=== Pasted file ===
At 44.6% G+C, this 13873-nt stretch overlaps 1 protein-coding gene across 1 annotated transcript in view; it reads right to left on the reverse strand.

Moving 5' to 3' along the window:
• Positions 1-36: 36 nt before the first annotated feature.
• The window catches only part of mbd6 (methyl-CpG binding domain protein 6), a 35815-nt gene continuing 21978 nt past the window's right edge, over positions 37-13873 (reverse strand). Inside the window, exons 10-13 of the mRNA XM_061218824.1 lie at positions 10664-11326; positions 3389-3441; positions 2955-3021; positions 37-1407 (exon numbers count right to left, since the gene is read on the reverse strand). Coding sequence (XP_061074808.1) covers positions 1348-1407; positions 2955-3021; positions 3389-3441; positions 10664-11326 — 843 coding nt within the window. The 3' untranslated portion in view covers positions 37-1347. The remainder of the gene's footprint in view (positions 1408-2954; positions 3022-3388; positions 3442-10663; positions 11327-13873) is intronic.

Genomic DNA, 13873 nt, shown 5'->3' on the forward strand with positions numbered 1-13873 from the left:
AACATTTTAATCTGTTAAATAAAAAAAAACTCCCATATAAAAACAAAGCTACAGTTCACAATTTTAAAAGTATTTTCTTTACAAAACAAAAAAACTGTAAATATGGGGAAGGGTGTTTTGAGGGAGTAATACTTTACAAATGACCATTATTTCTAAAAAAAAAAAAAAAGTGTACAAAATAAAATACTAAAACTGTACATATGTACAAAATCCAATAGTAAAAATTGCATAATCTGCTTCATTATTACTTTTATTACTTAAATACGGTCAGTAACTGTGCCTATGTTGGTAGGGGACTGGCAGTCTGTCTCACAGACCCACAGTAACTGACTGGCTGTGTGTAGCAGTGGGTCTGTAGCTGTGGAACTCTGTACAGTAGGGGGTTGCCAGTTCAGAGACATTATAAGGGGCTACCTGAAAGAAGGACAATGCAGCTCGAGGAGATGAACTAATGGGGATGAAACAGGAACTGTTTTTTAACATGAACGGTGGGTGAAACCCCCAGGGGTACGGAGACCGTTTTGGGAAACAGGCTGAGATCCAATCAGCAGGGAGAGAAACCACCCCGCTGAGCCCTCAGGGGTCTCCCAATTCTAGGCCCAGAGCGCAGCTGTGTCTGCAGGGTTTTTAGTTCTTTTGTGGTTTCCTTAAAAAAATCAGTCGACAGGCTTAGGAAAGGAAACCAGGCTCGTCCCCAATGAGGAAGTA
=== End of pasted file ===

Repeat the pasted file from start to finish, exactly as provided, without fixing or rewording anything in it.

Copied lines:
At 44.6% G+C, this 13873-nt stretch overlaps 1 protein-coding gene across 1 annotated transcript in view; it reads right to left on the reverse strand.

Moving 5' to 3' along the window:
• Positions 1-36: 36 nt before the first annotated feature.
• The window catches only part of mbd6 (methyl-CpG binding domain protein 6), a 35815-nt gene continuing 21978 nt past the window's right edge, over positions 37-13873 (reverse strand). Inside the window, exons 10-13 of the mRNA XM_061218824.1 lie at positions 10664-11326; positions 3389-3441; positions 2955-3021; positions 37-1407 (exon numbers count right to left, since the gene is read on the reverse strand). Coding sequence (XP_061074808.1) covers positions 1348-1407; positions 2955-3021; positions 3389-3441; positions 10664-11326 — 843 coding nt within the window. The 3' untranslated portion in view covers positions 37-1347. The remainder of the gene's footprint in view (positions 1408-2954; positions 3022-3388; positions 3442-10663; positions 11327-13873) is intronic.

Genomic DNA, 13873 nt, shown 5'->3' on the forward strand with positions numbered 1-13873 from the left:
AACATTTTAATCTGTTAAATAAAAAAAAACTCCCATATAAAAACAAAGCTACAGTTCACAATTTTAAAAGTATTTTCTTTACAAAACAAAAAAACTGTAAATATGGGGAAGGGTGTTTTGAGGGAGTAATACTTTACAAATGACCATTATTTCTAAAAAAAAAAAAAAAGTGTACAAAATAAAATACTAAAACTGTACATATGTACAAAATCCAATAGTAAAAATTGCATAATCTGCTTCATTATTACTTTTATTACTTAAATACGGTCAGTAACTGTGCCTATGTTGGTAGGGGACTGGCAGTCTGTCTCACAGACCCACAGTAACTGACTGGCTGTGTGTAGCAGTGGGTCTGTAGCTGTGGAACTCTGTACAGTAGGGGGTTGCCAGTTCAGAGACATTATAAGGGGCTACCTGAAAGAAGGACAATGCAGCTCGAGGAGATGAACTAATGGGGATGAAACAGGAACTGTTTTTTAACATGAACGGTGGGTGAAACCCCCAGGGGTACGGAGACCGTTTTGGGAAACAGGCTGAGATCCAATCAGCAGGGAGAGAAACCACCCCGCTGAGCCCTCAGGGGTCTCCCAATTCTAGGCCCAGAGCGCAGCTGTGTCTGCAGGGTTTTTAGTTCTTTTGTGGTTTCCTTAAAAAAATCAGTCGACAGGCTTAGGAAAGGAAACCAGGCTCGTCCCCAATGAGGAAGTA